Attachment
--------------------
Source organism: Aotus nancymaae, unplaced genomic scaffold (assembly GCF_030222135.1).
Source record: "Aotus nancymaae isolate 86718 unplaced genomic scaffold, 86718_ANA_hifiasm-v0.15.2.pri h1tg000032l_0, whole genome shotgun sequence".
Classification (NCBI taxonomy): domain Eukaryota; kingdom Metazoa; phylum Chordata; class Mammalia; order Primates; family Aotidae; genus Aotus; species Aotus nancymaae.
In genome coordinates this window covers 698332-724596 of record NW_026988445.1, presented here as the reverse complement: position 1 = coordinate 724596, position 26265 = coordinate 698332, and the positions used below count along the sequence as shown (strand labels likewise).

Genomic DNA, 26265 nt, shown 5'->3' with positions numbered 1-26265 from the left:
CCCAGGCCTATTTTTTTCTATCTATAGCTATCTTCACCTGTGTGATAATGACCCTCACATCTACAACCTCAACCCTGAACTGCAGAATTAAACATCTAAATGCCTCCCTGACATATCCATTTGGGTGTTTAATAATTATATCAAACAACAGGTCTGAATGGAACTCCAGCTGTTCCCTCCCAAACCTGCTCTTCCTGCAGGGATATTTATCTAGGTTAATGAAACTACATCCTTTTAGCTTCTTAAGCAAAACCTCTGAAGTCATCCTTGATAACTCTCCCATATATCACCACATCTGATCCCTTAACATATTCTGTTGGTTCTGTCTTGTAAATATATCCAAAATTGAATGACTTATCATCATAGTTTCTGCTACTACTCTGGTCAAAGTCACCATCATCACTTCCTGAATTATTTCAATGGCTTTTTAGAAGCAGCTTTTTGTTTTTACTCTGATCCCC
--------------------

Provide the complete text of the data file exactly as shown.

Source organism: Aotus nancymaae, unplaced genomic scaffold (assembly GCF_030222135.1).
Source record: "Aotus nancymaae isolate 86718 unplaced genomic scaffold, 86718_ANA_hifiasm-v0.15.2.pri h1tg000032l_0, whole genome shotgun sequence".
Classification (NCBI taxonomy): domain Eukaryota; kingdom Metazoa; phylum Chordata; class Mammalia; order Primates; family Aotidae; genus Aotus; species Aotus nancymaae.
In genome coordinates this window covers 698332-724596 of record NW_026988445.1, presented here as the reverse complement: position 1 = coordinate 724596, position 26265 = coordinate 698332, and the positions used below count along the sequence as shown (strand labels likewise).

Genomic DNA, 26265 nt, shown 5'->3' with positions numbered 1-26265 from the left:
CCCAGGCCTATTTTTTTCTATCTATAGCTATCTTCACCTGTGTGATAATGACCCTCACATCTACAACCTCAACCCTGAACTGCAGAATTAAACATCTAAATGCCTCCCTGACATATCCATTTGGGTGTTTAATAATTATATCAAACAACAGGTCTGAATGGAACTCCAGCTGTTCCCTCCCAAACCTGCTCTTCCTGCAGGGATATTTATCTAGGTTAATGAAACTACATCCTTTTAGCTTCTTAAGCAAAACCTCTGAAGTCATCCTTGATAACTCTCCCATATATCACCACATCTGATCCCTTAACATATTCTGTTGGTTCTGTCTTGTAAATATATCCAAAATTGAATGACTTATCATCATAGTTTCTGCTACTACTCTGGTCAAAGTCACCATCATCACTTCCTGAATTATTTCAATGGCTTTTTAGAAGCAGCTTTTTGTTTTTACTCTGATCCCC